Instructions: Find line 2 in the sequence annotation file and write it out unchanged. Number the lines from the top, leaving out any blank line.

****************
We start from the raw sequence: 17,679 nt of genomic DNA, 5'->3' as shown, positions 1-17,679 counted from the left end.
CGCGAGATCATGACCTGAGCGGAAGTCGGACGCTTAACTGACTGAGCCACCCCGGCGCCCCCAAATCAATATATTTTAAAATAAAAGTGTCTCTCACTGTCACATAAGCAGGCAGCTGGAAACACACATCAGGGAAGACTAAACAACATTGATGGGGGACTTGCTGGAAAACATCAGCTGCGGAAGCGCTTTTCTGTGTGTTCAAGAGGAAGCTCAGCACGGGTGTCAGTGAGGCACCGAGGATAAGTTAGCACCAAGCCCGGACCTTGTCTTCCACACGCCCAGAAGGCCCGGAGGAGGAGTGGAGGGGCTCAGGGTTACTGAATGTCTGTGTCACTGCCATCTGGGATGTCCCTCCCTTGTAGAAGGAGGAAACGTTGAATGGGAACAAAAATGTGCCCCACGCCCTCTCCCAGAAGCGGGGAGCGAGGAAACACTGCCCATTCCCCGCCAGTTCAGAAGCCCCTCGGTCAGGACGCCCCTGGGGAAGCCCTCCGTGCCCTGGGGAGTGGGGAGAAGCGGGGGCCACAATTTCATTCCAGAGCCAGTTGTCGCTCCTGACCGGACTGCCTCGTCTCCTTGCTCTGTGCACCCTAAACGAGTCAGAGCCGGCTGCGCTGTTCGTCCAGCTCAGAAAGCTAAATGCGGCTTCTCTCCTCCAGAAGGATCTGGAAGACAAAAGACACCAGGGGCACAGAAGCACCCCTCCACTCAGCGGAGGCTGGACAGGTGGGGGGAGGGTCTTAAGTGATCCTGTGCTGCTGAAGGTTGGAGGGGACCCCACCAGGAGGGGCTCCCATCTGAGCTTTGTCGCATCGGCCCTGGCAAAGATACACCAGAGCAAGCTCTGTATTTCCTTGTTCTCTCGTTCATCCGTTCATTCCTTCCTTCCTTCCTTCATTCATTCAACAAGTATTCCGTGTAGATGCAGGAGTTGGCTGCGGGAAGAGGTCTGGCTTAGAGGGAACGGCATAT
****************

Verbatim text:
CGCGAGATCATGACCTGAGCGGAAGTCGGACGCTTAACTGACTGAGCCACCCCGGCGCCCCCAAATCAATATATTTTAAAATAAAAGTGTCTCTCACTGTCACATAAGCAGGCAGCTGGAAACACACATCAGGGAAGACTAAACAACATTGATGGGGGACTTGCTGGAAAACATCAGCTGCGGAAGCGCTTTTCTGTGTGTTCAAGAGGAAGCTCAGCACGGGTGTCAGTGAGGCACCGAGGATAAGTTAGCACCAAGCCCGGACCTTGTCTTCCACACGCCCAGAAGGCCCGGAGGAGGAGTGGAGGGGCTCAGGGTTACTGAATGTCTGTGTCACTGCCATCTGGGATGTCCCTCCCTTGTAGAAGGAGGAAACGTTGAATGGGAACAAAAATGTGCCCCACGCCCTCTCCCAGAAGCGGGGAGCGAGGAAACACTGCCCATTCCCCGCCAGTTCAGAAGCCCCTCGGTCAGGACGCCCCTGGGGAAGCCCTCCGTGCCCTGGGGAGTGGGGAGAAGCGGGGGCCACAATTTCATTCCAGAGCCAGTTGTCGCTCCTGACCGGACTGCCTCGTCTCCTTGCTCTGTGCACCCTAAACGAGTCAGAGCCGGCTGCGCTGTTCGTCCAGCTCAGAAAGCTAAATGCGGCTTCTCTCCTCCAGAAGGATCTGGAAGACAAAAGACACCAGGGGCACAGAAGCACCCCTCCACTCAGCGGAGGCTGGACAGGTGGGGGGAGGGTCTTAAGTGATCCTGTGCTGCTGAAGGTTGGAGGGGACCCCACCAGGAGGGGCTCCCATCTGAGCTTTGTCGCATCGGCCCTGGCAAAGATACACCAGAGCAAGCTCTGTATTTCCTTGTTCTCTCGTTCATCCGTTCATTCCTTCCTTCCTTCCTTCATTCATTCAACAAGTATTCCGTGTAGATGCAGGAGTTGGCTGCGGGAAGAGGTCTGGCTTAGAGGGAACGGCATAT